Reflecting on Citizenship – The personal Proximity to Statelessness

When being asked to introduce oneself, people draw on key facets of their identity such as age, gender, ethnicity or nationality. During my travels, for example, I would introduce myself as 23 year old traveler from Germany. Although I am not very patriotic about my citizenship, it was always something I would mention first when introducing myself, and it seemed natural to me that everyone else I met along my journey would have a nationality as part of his identity as well.  Yet, when visiting the United Nations High Commissioner for Refugees in Myanmar, I realized that citizenship is a privilege that millions of people do not have.

Citizenship in Myanmar, a country that just recently transferred from military rule to democracy, is based on a stratified system in which the type of citizenship depends on an individual’s ancestry that either belongs to an indigenous race or not. It classifies people into different categories titling them full citizens if they prove evidence that proves they descent from family members having resided in Myanmar before 1823 (or 1948 in order to be titled as associate citizen), but denies access to other ethnic minorities such as the Rohingya. Thus, Burmese citizenship is solely based on ancestry up until today, subjecting minorities to severe restriction in movement and legal rights. In fact, this restriction is so severe and institutionalized, that Burmese minorities are often locked up in what Nicholas Kristof calls modern concentration camps.

Yet, one might think that statelessness is an issue that only occurred in developing countries, just like I had falsely assumed. According to the UN refugee agency, however, an estimated 680,000 people in Europe alone were still stateless by the end of 2013. This is due to, for example, the emergence of new states such as seen during the dissolution of the Soviet Union, which had left around 350,000 people without citizenship in the Baltic states and Eastern Europe. To further prove that this is not an issue of only developing countries, imagine the following scenario: A child is born in the Netherlands to a Danish father and Austrian mother, who are not married to each other. The family moves to England when the child is two years old. Which citizenship would the child be able to acquire? Up until last year, the answer would have been none.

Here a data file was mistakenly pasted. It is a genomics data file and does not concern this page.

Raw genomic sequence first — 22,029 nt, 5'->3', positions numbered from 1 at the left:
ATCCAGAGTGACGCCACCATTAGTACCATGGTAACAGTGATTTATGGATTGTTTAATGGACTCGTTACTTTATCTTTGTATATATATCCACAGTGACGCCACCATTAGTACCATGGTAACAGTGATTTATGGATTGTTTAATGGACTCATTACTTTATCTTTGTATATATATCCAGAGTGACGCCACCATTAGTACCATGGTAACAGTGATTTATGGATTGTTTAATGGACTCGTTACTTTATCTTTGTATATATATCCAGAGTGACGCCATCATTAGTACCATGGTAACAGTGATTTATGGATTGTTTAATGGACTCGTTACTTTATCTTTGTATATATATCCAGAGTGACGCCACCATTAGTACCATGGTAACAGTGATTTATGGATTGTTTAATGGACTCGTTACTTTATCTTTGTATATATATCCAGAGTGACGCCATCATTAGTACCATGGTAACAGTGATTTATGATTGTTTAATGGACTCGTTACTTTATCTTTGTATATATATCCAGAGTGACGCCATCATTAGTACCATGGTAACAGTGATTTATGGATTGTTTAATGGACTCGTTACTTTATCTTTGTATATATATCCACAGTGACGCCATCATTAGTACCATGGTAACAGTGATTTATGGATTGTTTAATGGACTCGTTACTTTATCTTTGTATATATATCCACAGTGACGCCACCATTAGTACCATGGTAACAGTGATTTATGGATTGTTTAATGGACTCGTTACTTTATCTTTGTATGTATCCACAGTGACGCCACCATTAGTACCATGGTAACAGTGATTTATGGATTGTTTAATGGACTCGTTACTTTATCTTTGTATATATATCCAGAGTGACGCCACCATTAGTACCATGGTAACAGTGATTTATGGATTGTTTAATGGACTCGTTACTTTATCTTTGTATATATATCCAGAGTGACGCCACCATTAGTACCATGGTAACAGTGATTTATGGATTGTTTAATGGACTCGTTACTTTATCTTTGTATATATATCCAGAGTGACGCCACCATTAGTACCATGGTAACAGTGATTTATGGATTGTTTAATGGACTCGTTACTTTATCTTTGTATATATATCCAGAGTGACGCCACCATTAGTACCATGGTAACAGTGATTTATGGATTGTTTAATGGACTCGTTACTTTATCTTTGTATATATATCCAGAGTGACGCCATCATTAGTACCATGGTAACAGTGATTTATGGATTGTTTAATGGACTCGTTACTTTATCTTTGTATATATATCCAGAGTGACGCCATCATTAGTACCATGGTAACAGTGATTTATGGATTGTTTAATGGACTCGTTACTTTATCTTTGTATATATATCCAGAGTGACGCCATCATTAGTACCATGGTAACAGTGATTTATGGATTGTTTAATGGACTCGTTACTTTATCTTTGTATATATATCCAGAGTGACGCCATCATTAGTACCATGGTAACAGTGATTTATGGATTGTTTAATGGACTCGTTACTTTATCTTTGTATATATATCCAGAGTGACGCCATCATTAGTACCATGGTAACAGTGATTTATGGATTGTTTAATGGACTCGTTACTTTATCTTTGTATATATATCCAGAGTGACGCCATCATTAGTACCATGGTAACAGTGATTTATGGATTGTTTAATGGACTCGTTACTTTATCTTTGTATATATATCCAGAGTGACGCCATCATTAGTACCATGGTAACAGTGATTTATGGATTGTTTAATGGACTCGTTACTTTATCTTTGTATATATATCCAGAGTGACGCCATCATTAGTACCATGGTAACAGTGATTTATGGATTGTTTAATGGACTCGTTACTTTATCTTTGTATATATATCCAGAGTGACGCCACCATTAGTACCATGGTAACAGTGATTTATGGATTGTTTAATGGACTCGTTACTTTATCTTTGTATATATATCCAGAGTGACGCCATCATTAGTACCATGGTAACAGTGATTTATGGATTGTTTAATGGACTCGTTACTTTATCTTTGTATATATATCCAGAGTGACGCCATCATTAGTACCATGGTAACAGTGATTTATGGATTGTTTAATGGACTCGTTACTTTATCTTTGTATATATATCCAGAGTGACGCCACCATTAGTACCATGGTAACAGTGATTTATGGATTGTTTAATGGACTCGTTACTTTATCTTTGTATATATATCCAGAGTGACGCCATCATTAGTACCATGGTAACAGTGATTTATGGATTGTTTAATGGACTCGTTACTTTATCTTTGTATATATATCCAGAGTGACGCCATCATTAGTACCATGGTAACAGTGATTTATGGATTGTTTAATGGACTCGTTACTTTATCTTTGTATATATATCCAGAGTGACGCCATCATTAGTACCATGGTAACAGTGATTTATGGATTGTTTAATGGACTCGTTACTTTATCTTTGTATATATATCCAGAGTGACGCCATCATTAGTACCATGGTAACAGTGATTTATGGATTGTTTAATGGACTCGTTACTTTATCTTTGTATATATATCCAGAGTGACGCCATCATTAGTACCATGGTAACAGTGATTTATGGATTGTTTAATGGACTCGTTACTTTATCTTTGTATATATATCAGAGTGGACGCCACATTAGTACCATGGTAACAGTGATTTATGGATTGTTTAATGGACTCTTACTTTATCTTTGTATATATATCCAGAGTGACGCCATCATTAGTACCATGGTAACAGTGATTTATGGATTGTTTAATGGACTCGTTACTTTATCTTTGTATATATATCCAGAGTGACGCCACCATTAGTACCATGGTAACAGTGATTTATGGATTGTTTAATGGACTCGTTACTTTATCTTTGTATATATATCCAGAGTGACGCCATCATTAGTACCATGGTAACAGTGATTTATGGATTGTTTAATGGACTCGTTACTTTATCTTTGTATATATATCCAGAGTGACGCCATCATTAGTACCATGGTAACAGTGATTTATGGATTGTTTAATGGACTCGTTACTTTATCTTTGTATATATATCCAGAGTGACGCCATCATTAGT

According to the Danish law, which had only changed last year, only mothers (or fathers married to their partner) can pass on citizenship. Similarly, Austria did not permit unmarried mothers to pass on citizenship until laws changed this regulation. Moreover, in order to acquire Dutch or British citizenship the child would have needed to live in the Netherlands for a minimum of five years and would leave the child stateless in the meantime. This scenario may seem rather unordinary, but in a world in which people are increasingly migrating to other countries for work or personal reasons, it seems outrageous that statelessness even within Europe was possible for so long.

Unlike the U.S. nationality principle jus soli, in which citizenship is acquired by birth in a certain territory, most European countries have laws that tie the acquisition of citizenship to an individual’s descent, called jus sanguinis.  Consequently, a child’s nationality is tied to the one of his parents. While the sexist structures have been largely eliminated within Europe, over 27 countries like Qatar strongly hold onto them, even if that results in statelessness for the child.

Upon receiving all these information, I started to wonder how the statelessness is reflected in the everyday life of a person, as the conscious use of it is seldom. Yet, the lack thereof has drastic consequences: It can entail having no document to identify yourself, not being able to travel across borders and that a person may neither be able to work nor to enroll at a school. Moreover, in worst cases like the Rohingya in Myanmar, you are confined to certain areas and deprived of basic rights such as legal rights or medical aid.

In the recent light of the Syrian refugee crisis, the topic of citizenship and statelessness gains importance drastically. As hundreds of thousands flee Syria in light of bombings and terrorism, some are not able to take more than a backpack full of clothes, while others have lost everything in the war. However, this poses a difficulty – in order to apply for asylum, governments demand proper identification. Moreover, many refugees who fled to Europe were pregnant women, who gave birth to their child abroad. Yet, with Syria’s law of jus sanguinis, children can only obtain Syrian citizenship through their father’s descent, which can only be claimed by returning home to Syria. But with the country being in its fifth year of war and having killed hundreds of thousands civilians (including the fathers who are needed to obtain citizenship), the chances of being able to return home remain almost non-existent. Thus, Europe is heading towards creating new stateless individuals unless a solution, even if temporary, can be found.

I used to see citizenship as nothing more than a plastic ID card or a piece of paper that would grant me access to places or things like international travel without realizing the worth of it. Only until I witnessed how the lack of citizenship, the lack of a piece of paper or plastic card, could impact me, I started realizing that my entire life including being able to travel, go to school and work was fundamentally based on my citizenship.

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